“Green” Style


For years, I have found buying clothes others have decided to sell at garage

sales, thrift stores or ‘hand-me-down’s’ given by my friends to be my way of

being a good recycler and also, a ‘green’ customer.

I thought:

“What better way to show my choice of not being a mass product buyer

or following a rampant need to have ‘more’ and consume new products?”

Little did I expect some great new recycled clothing and other products

to capture my interest and need to help others know about them.

“Reborn as accessories, old tires, used sails and paper get a new lease

on life.” This is a fashionable quotation taken from Family Circle, June, 2015.

Kenneth Cole collaborated with “Rebuild Globally” to create lovely choices.


A whale tote from the company, sold for $150 can be taken for years to the

mall or store to pick up groceries or purchases. I liked the design, also the use

of an old sail from a boat. . . but not necessarily the cost:



Dahlia Necklace, for sale with lovely recycled materials, again a higher price

presumably due to the effort of producing this out of recycled paper ($72):



Love Haiti sandals, sold for $69 made out of rubber tires dyed into a tan

base with blue straps, shown in the magazine.


** I do think this is a worthy project and also, am thrilled with playground

materials which seem to have a bouncy flooring made of recycled tires.

I may just keep on going to my favorite resale shops and hope to purchase

more for less cost. Maybe not the best use of ‘green’ but the best my budget

can afford.


About reocochran

I am experiencing crazy and hapless adventures in dating that may interest people over fifty. I am now approaching 62 later this year and enjoy taking photographs, incorporating stories or poetry on my blog. I have many old posts which are informative and written like essays. I have several love stories collected from family and friends. Even strangers spill their stories, since I am a grown version of the girl next door. I have been trying to live a healthy lifestyle with better food selections and active hiking and walking. I have written four children's books and illustrated them. They are not published but a battered women's shelter used one about neglect and abuse for their children's program and a 4H group used my "Kissing a Bunny is like saying a Prayer" as a coloring book. Please comment or respond so I may get a chance to know you. Sincerely, Robin

47 responses »

  1. About three quarters of the clothes in my wardrobe have come from charity shops. Anything new that I buy, has to be ethically produced, if at all possible. I hadn’t thought of old tires and used sails for recycling. Am so glad to learn that you’re a good recycler and “green” customer, Robin πŸ™‚

    • Sarah, so happy to also know most of your wardrobe may not look like mine, but sources are finds from charity shops. I do find aprons, bags and kitchen towels at stores where they are either homemade (we have a co-op market) or where the product is authentically “green.” My youngest daughter is who has helped encourage the “switch.”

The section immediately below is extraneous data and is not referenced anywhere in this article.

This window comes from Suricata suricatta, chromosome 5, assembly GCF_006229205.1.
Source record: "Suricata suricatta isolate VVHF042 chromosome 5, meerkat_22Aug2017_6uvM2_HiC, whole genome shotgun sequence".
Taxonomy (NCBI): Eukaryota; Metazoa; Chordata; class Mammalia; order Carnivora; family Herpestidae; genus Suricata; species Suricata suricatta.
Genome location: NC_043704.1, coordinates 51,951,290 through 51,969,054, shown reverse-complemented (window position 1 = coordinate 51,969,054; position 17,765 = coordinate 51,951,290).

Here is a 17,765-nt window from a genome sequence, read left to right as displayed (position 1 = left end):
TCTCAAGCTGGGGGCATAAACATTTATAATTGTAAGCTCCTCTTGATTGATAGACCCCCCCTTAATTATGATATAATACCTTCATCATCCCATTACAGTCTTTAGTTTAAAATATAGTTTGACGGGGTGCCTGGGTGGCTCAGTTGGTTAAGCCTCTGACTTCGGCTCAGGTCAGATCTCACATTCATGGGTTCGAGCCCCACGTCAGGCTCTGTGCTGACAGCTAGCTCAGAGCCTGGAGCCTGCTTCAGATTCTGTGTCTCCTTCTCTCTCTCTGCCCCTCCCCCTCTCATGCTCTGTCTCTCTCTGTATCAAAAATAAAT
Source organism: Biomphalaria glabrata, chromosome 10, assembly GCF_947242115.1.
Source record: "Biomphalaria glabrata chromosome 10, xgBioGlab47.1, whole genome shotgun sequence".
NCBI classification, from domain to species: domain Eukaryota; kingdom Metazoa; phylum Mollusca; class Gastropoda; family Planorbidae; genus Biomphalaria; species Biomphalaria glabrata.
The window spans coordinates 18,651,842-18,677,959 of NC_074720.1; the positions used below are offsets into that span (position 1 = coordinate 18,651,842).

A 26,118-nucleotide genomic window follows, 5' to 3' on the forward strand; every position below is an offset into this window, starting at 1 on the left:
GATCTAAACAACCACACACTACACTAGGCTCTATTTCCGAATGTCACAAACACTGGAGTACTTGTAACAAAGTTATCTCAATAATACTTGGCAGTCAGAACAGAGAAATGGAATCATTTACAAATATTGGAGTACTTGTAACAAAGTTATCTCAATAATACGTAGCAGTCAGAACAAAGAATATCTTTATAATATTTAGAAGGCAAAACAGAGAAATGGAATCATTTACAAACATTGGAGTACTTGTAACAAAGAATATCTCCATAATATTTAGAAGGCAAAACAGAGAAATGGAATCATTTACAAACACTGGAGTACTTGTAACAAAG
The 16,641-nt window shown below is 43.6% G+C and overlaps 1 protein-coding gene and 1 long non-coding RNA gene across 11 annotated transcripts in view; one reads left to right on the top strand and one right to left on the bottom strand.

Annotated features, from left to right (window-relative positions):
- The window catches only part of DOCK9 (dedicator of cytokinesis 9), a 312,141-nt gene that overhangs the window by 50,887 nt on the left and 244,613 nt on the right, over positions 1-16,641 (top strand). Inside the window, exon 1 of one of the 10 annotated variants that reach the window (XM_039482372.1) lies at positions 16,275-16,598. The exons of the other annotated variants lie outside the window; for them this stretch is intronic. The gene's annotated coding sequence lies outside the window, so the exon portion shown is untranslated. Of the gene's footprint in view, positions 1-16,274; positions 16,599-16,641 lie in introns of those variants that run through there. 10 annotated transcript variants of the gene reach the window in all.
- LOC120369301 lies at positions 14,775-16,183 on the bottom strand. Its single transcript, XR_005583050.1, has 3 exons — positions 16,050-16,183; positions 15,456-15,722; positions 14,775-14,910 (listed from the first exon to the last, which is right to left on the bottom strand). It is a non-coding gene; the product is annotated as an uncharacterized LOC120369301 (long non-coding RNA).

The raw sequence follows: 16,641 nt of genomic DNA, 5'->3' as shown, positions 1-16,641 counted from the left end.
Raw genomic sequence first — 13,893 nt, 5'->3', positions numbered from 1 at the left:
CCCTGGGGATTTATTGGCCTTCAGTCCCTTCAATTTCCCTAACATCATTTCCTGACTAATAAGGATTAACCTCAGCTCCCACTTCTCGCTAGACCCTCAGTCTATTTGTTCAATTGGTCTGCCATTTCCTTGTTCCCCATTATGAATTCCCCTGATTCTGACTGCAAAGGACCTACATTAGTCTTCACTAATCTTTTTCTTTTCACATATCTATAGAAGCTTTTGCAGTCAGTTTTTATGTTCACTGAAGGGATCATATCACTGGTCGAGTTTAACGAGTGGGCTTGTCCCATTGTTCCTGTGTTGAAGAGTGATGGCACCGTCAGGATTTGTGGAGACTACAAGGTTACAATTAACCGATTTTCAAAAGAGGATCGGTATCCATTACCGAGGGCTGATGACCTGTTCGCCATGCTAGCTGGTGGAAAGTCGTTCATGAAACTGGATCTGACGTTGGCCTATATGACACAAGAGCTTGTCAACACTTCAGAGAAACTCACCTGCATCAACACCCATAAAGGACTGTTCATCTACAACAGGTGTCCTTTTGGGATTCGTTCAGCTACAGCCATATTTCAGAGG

• It’s very good when parents allow themselves to be influenced by their children and allow themselves to make a positive change at the behest of someone of the younger generation. There are a lot of stubborn parents out there, who think they know best about everything. But you are obviously open to change, Robin, which is excellent!

      • Sarah, my parents gave us a neat thing when they said we had a right to help with decisions. We were shown how to “give our points” like in debate. We learned to compromise and were witnesses to their giving in. For some insecure people, this would look like our parents didn’t make decisions. It just meast if we wanted to have something we needed to do chores or work to earn priveleges. The fine art of bargaining. Thank you for noting something I take for granted in our family, Sarah. You must have learned some of this or more.

  2. I love these links and this idea, Robin. We all need to recycle and lower our earthly footprint. It often pains me to see people discarding useful things just to buy new ones, even though when I was young I did exactly that myself. We learn better habits as we get older and wiser. What a great post!! πŸ˜€

    • I am glad you used the earthly footprint image. This helps make a memorable impression. WE are the ones to make wise choices to leave our earth a better place once we pass through it.

      • Thank heaven more and more people are waking up to this. Thrift used to be a core value of society. It will have to return. I regret some of the things I gave or threw away but at least hope someone else made use of them.

  3. I remember sandals made from (or perhaps only made to look like) tires from back in the 70s. I had a pair. They were comfortable and I liked them because they were more heavy duty than flip-flops but not dress sandals.